Marc Maiffret got into hacking not long after he got his first computer as a schoolboy, and by age 17, he was a known hacker who was greeted one morning by an FBI agent who held a gun to his face.
Since then, Maiffret turned his life around and helped to co-found eEye Digital Security, a company dedicated to finding security flaws in Microsoft's software. Last December, he joined anti-malware firm FireEye as chief security architect.
For all his work trying to find holes in Microsoft's products, Maiffret now says that the Windows maker has the best practices when it comes to software security.
"Now when you look at Microsoft today they do more to secure their software than anyone. They're the model for how to do it. They're not perfect; there's room for improvement. But they are definitely doing more than anybody else in the industry, I would say," Maiffret told CNet in an interview. "From an internal process in how they go about auditing their code and securing software from a technical perspective, they do have one of the best models. The area they still have room for improvement is around time lines of how long it takes for them to fix things."
Maiffret is now pointing to Adobe and Apple as being companies who are lacking in the security department. "They are starting to get black eyes with people saying Adobe is a bigger worry than Microsoft is at the moment, which I agree with. As those things are happening, Adobe and Apple and other companies are starting to pay attention and care more. But a year ago, it was still very much a marketing thing. People from both companies treated it as a marketing problem. They didn't have good technical structures behind the scenes."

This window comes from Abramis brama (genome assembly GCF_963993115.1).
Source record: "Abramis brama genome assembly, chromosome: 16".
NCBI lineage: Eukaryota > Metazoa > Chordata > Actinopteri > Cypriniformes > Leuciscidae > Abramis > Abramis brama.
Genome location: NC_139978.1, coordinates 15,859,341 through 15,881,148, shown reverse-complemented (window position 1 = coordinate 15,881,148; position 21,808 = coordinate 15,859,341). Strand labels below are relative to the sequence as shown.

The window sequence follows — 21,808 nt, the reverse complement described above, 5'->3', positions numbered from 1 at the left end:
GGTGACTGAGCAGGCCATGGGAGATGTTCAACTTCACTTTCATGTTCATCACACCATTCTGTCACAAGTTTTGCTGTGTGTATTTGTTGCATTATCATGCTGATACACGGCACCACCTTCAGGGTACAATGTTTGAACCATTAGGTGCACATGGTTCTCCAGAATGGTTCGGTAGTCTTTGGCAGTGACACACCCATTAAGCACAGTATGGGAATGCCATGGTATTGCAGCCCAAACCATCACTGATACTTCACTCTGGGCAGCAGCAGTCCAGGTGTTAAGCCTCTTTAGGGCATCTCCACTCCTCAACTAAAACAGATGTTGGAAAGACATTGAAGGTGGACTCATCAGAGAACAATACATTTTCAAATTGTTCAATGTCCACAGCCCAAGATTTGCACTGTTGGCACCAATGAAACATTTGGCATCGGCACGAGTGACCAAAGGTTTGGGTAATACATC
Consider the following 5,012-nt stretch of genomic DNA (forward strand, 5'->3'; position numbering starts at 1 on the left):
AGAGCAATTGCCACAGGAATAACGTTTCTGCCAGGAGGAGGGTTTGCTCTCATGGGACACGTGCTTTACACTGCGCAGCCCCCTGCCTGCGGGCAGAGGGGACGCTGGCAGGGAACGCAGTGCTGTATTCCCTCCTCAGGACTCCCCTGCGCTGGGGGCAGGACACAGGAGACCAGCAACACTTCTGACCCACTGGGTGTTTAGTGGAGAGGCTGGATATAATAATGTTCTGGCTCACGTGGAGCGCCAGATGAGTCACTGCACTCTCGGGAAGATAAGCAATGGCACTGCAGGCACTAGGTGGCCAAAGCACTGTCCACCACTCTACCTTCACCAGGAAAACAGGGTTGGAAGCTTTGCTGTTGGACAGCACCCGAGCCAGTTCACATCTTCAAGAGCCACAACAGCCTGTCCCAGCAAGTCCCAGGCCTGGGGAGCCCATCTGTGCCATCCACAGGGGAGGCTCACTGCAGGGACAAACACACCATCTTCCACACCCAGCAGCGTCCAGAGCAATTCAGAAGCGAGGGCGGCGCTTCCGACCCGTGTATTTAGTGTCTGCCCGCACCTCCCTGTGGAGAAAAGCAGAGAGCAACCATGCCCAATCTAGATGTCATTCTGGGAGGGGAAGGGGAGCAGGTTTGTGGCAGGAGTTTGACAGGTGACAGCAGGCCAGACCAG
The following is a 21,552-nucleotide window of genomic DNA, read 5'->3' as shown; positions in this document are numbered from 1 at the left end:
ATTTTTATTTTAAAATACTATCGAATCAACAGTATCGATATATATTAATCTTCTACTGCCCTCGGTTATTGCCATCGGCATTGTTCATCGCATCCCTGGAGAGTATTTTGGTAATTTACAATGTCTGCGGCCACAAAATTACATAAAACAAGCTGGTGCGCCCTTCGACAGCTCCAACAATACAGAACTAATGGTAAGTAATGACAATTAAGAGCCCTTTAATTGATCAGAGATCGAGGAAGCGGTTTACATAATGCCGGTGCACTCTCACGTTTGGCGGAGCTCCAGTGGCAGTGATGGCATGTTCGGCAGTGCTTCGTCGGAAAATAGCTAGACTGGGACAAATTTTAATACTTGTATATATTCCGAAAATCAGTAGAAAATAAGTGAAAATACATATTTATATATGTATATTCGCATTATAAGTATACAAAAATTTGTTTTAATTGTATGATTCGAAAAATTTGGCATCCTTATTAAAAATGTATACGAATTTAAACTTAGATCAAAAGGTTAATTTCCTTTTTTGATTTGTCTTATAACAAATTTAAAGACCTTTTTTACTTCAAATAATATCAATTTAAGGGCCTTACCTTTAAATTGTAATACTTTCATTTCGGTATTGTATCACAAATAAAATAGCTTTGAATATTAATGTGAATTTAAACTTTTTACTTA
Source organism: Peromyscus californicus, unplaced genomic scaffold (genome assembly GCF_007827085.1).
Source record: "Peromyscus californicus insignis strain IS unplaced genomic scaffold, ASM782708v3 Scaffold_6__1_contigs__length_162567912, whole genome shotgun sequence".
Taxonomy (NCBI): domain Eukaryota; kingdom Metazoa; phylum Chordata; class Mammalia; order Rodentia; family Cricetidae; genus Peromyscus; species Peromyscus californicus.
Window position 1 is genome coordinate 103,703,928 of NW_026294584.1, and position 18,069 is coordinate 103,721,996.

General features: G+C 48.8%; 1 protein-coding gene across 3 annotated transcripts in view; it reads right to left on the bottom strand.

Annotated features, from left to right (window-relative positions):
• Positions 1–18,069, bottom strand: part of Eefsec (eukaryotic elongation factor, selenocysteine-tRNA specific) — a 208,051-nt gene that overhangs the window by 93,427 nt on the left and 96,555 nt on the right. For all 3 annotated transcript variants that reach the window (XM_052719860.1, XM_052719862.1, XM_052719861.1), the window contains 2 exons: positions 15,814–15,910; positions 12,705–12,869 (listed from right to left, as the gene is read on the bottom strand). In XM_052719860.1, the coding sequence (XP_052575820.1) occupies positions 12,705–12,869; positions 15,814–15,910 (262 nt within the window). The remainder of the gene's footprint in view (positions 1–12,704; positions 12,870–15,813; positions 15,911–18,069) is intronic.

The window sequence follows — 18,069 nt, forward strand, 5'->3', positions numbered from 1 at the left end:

Apple has hired an industry-noted security employee formerly of Microsoft, but Maiffret still says that Apple's very much behind when it comes to security. "They've really only begun in the last six months or so taking security seriously and understanding that it impacts their business in a serious way."
Referring to Apple, Maiffret said,"It's even a little scarier with them because they try to market themselves as more secure than the PC, that you don't have to worry about viruses, etc. Anytime there's been a hacking contest, within a few hours someone's found a new Apple vulnerability. If they were taking it seriously, they wouldn't claim to be more secure than Microsoft because they are very much not. And the Apple community is pretty ignorant to the risks that are out there as it relates to Apple. The reason we don't see more attacks out there compared to Microsoft is because their market share isn't near what Microsoft's is."
Maiffret continued, "I think Microsoft does a better job with their code auditing than folks like Apple do. We've only seen a scratching of the surface as far as Apple vulnerabilities because nobody cares to find them. There's nothing inherent with Apple themselves and their development. The only reason Apple gets little increase in security is because they're running on top of a Unix-based operating system and they can take advantage of some of the things that have been done for them."